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The Nobel Prize  has been around since 1895 when Swedish scientist Alfred Nobel established it in his will. Prizes have been awarded annually since 1901 in the fields of chemistry, physics, physiology and medicine, literature, and peace. Since 1968, the central bank of Sweden has awarded the “Sveriges Riksbank Prize in Economic Sciences in Memory of Alfred Nobel,” which, despite being absent from the will of Alfred Nobel, is still commonly referred to as the Nobel Prize in Economics and is announced alongside the other awards. Now that our little history lesson is over, it is time to get to...

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While researching for the blog this week, I came across a recent article on the NSTA Blog called Balloon Racers that outlines a classroom activity for students where they build, test, and modify balloon-powered cars. Author of the article and science teacher in Indiana, Shannon Hudson walks her readers through this experiment using the Next Generation Science Standards (NGSS) to frame the purpose of the activity and explain how it will fit into her students’ curriculum. She describes how she has students first explain the basics of Newtons Third Law, probe into the basic function of their car, and take baseline measurements...

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This week I came across an article which reminded me of an interesting topic I had read about a couple of years back regarding the use of cell phone sensors and portable attachments being used to monitor your health in place of the traditional system of visiting a doctor to investigate symptoms as they appear. In this 2015 article from the Wall Street Journal, Ellen Weinstein examines what the future of medicine will look like as we live longer passed the “smartphone revolution.” She details a world where people are able to gather personal health data on their cellphones to...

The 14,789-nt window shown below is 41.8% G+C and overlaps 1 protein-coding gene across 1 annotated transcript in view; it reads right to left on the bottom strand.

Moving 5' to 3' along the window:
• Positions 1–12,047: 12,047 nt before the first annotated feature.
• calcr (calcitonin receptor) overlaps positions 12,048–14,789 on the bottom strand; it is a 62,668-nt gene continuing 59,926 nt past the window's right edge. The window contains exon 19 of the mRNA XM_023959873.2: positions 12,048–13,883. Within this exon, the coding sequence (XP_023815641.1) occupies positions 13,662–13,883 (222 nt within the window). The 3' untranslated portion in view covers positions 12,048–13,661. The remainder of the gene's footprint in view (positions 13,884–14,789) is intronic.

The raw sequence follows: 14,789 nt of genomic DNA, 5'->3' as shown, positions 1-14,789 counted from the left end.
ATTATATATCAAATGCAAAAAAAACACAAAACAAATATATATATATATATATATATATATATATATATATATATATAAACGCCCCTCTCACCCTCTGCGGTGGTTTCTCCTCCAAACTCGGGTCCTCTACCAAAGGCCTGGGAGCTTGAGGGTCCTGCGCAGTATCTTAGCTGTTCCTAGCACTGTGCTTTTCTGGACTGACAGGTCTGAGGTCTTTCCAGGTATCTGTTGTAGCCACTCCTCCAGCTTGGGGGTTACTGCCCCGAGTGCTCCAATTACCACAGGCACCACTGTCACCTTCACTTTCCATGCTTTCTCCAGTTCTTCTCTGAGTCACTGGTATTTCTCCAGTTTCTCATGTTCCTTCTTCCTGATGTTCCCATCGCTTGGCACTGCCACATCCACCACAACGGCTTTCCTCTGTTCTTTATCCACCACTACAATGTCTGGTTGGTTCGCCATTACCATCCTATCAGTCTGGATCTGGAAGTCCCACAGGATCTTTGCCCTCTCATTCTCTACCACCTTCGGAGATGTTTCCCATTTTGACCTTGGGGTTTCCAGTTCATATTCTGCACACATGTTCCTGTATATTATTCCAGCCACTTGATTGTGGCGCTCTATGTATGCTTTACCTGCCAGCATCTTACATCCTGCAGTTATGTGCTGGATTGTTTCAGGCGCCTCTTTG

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Hey everyone! A few weeks back I shared this wonderful resource with you. It was, however, a little buried within a post, so I figured I’d go ahead and let it be my inspiration for a full post. For this week’s blog, I want to give a bit more of an in-depth look at how a classroom unit for a phenomenon-based learning lesson would look like. My examples are going to be based on those found on The Wonder of Science website and the website for the Next Generation Science Standards (NGSS). Before I begin, let me describe these sites a little...

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The Aedes aegypti is back in the news! For those who don’t know, Aedes aegypti and their close relative, the Aedes albopictus, are species of mosquito that are notorious for transmitting diseases to people living in the warmer and wetter regions of the world. In fact, mosquitoes are the deadliest animal to humans on the planet. Don’t trust me on that fact? Check out this post on Bill Gate’s blog or this post from the Barcelona Institute for Global Health (ISGlobal). This week, exciting results from a trial in Townsville, Australia were released, and it made me want to look into...

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